We would not consider degrading the stall characteristics to improve spin characteristics, says Klapmeier. These airplanes arent going to be flown by retired fighter pilots. Instead, says Klapmeier, Cirrus is examining improvements in its training program, possibly to include a simulator and a decision matrix on when and how to deploy the parachute. Training may also have to be improved in other areas, he adds. In other words, Cirrus is not ignoring what it recognizes as an unfavorable initial safety image.

As for insurance concerns and reparability, Klapmeier concedes that Precision Airs Jim Stoia (see sidebar) is right, Cirrus hasnt developed an extensive field service and repair program yet.

Frankly, we are more than just a little overwhelmed right now. we’ll get to it someday. We cant now. In the long run, were convinced that these airplanes will be very repairable, Klapmeier explains. He says that Cirrus has met with underwriters and believes the aircraft will remain readily insurable.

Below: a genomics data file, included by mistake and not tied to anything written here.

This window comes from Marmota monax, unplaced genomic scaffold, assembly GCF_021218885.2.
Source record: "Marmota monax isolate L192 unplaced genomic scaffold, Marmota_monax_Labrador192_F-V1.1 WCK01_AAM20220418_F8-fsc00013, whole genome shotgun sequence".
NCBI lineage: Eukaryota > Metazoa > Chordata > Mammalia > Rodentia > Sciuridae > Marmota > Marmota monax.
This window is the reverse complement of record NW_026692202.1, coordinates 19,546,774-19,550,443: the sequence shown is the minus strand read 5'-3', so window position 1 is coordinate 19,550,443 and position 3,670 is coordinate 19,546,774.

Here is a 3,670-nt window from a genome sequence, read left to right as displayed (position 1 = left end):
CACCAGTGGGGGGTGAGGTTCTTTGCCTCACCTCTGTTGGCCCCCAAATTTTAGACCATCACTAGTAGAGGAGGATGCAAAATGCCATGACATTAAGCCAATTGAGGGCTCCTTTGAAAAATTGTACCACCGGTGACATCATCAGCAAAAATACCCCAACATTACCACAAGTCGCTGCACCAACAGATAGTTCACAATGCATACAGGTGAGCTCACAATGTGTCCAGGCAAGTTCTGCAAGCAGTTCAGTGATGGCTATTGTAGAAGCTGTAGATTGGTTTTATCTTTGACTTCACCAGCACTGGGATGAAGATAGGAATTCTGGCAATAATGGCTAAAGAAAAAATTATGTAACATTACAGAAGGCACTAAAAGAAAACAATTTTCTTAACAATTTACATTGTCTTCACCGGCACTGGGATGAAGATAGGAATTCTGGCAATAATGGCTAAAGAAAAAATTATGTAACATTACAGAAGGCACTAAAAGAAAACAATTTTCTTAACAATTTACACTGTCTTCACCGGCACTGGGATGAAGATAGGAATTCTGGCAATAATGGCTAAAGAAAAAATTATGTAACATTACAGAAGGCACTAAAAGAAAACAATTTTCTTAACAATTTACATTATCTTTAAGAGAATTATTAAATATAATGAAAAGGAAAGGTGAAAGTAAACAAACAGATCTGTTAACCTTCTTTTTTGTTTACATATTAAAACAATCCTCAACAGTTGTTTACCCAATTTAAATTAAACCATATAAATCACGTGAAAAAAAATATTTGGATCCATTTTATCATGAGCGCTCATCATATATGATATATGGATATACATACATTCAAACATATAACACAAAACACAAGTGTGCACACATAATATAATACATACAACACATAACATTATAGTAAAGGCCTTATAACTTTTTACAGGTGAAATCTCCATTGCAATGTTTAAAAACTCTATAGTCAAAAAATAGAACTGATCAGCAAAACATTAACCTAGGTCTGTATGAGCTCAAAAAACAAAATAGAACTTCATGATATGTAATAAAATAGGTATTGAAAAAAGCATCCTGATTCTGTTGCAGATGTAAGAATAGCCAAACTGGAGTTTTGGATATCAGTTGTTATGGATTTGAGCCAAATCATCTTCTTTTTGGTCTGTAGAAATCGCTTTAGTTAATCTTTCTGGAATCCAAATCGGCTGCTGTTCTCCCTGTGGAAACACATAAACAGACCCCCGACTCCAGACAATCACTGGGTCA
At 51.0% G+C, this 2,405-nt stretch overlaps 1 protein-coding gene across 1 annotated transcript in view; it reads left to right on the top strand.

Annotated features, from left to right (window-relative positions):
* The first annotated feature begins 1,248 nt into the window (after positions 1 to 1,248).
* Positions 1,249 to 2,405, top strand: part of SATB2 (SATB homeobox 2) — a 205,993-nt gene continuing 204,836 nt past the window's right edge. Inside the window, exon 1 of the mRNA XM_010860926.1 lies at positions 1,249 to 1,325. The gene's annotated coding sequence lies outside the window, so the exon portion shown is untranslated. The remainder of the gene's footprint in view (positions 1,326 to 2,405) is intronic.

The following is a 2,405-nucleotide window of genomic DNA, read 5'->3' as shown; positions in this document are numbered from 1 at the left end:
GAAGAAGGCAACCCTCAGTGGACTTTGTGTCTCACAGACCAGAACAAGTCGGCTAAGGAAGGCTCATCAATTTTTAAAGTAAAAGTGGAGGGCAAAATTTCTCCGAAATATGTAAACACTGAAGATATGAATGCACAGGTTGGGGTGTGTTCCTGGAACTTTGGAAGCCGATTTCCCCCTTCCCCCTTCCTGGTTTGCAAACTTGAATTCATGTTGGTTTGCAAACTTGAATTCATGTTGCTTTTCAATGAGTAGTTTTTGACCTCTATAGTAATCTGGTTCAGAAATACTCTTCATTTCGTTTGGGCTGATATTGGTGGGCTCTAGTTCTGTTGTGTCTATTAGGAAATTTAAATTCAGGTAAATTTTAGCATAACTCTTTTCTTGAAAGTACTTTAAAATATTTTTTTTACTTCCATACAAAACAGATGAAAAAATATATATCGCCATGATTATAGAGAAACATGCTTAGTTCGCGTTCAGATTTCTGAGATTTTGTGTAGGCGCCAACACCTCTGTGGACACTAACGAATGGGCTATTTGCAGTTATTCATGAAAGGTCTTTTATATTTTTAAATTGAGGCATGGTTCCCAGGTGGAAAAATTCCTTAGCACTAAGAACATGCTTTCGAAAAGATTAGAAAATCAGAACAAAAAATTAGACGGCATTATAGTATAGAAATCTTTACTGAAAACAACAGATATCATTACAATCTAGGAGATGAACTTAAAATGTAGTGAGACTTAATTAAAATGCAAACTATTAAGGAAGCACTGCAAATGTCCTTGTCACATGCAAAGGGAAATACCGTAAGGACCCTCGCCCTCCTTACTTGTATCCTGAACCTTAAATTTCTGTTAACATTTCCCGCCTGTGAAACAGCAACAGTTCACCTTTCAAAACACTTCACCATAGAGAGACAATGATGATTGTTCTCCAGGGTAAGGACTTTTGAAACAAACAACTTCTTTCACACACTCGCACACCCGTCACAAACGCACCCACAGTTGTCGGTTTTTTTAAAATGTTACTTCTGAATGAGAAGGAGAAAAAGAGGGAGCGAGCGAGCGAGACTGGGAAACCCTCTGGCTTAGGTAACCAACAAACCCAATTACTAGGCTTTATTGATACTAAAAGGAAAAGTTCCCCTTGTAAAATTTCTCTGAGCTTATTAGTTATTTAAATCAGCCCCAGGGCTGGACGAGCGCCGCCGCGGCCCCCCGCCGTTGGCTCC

From our perspective, many would-be buyers and some current Cirrus owners have noticed the accident trend to the extent that theyre asking whats going on with Cirrus? Its a fair question, borne more of curiosity than alarm.

In our view, Cirrus has acquired a minor smudge on its otherwise highly burnished image that has little or nothing to do with the airplanes themselves and everything to do with the usual lack of training and proficiency that blackens the eye of GA on a daily basis. But thats not to say Cirrus has no role to play.